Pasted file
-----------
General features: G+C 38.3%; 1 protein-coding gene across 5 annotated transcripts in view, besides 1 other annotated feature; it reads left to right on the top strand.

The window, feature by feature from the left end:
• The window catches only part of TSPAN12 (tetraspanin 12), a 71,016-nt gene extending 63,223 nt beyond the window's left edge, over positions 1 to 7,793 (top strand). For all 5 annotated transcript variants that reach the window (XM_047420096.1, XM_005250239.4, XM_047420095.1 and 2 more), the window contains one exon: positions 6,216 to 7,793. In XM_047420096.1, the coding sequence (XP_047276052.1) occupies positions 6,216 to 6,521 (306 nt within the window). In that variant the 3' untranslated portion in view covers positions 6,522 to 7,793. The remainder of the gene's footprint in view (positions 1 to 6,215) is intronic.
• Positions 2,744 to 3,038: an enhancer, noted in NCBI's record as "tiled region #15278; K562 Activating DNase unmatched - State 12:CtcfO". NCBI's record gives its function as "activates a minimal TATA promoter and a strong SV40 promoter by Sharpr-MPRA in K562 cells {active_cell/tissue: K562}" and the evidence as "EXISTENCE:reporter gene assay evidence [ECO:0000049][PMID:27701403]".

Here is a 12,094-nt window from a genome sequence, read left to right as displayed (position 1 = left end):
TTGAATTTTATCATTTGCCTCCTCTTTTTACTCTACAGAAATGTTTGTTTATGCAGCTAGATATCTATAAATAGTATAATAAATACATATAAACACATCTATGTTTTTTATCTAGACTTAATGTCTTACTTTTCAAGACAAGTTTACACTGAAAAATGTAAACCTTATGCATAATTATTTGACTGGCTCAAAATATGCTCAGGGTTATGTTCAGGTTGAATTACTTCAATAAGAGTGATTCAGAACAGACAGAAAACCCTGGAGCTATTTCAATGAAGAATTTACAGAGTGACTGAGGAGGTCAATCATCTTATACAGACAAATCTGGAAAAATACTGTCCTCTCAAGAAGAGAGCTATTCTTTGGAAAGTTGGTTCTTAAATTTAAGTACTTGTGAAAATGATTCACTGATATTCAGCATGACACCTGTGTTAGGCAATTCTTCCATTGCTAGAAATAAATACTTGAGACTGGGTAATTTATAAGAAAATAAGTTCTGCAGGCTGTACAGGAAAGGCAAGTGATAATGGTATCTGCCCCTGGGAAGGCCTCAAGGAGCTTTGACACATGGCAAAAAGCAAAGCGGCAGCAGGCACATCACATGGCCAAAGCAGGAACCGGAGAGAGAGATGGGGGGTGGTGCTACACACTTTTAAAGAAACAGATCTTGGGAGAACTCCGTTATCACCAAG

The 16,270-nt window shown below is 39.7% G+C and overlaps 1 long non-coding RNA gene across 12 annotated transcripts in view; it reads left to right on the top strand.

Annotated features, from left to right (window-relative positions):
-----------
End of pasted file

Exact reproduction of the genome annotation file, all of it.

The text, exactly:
General features: G+C 38.3%; 1 protein-coding gene across 5 annotated transcripts in view, besides 1 other annotated feature; it reads left to right on the top strand.

The window, feature by feature from the left end:
• The window catches only part of TSPAN12 (tetraspanin 12), a 71,016-nt gene extending 63,223 nt beyond the window's left edge, over positions 1 to 7,793 (top strand). For all 5 annotated transcript variants that reach the window (XM_047420096.1, XM_005250239.4, XM_047420095.1 and 2 more), the window contains one exon: positions 6,216 to 7,793. In XM_047420096.1, the coding sequence (XP_047276052.1) occupies positions 6,216 to 6,521 (306 nt within the window). In that variant the 3' untranslated portion in view covers positions 6,522 to 7,793. The remainder of the gene's footprint in view (positions 1 to 6,215) is intronic.
• Positions 2,744 to 3,038: an enhancer, noted in NCBI's record as "tiled region #15278; K562 Activating DNase unmatched - State 12:CtcfO". NCBI's record gives its function as "activates a minimal TATA promoter and a strong SV40 promoter by Sharpr-MPRA in K562 cells {active_cell/tissue: K562}" and the evidence as "EXISTENCE:reporter gene assay evidence [ECO:0000049][PMID:27701403]".

Here is a 12,094-nt window from a genome sequence, read left to right as displayed (position 1 = left end):
TTGAATTTTATCATTTGCCTCCTCTTTTTACTCTACAGAAATGTTTGTTTATGCAGCTAGATATCTATAAATAGTATAATAAATACATATAAACACATCTATGTTTTTTATCTAGACTTAATGTCTTACTTTTCAAGACAAGTTTACACTGAAAAATGTAAACCTTATGCATAATTATTTGACTGGCTCAAAATATGCTCAGGGTTATGTTCAGGTTGAATTACTTCAATAAGAGTGATTCAGAACAGACAGAAAACCCTGGAGCTATTTCAATGAAGAATTTACAGAGTGACTGAGGAGGTCAATCATCTTATACAGACAAATCTGGAAAAATACTGTCCTCTCAAGAAGAGAGCTATTCTTTGGAAAGTTGGTTCTTAAATTTAAGTACTTGTGAAAATGATTCACTGATATTCAGCATGACACCTGTGTTAGGCAATTCTTCCATTGCTAGAAATAAATACTTGAGACTGGGTAATTTATAAGAAAATAAGTTCTGCAGGCTGTACAGGAAAGGCAAGTGATAATGGTATCTGCCCCTGGGAAGGCCTCAAGGAGCTTTGACACATGGCAAAAAGCAAAGCGGCAGCAGGCACATCACATGGCCAAAGCAGGAACCGGAGAGAGAGATGGGGGGTGGTGCTACACACTTTTAAAGAAACAGATCTTGGGAGAACTCCGTTATCACCAAG

The 16,270-nt window shown below is 39.7% G+C and overlaps 1 long non-coding RNA gene across 12 annotated transcripts in view; it reads left to right on the top strand.

Annotated features, from left to right (window-relative positions):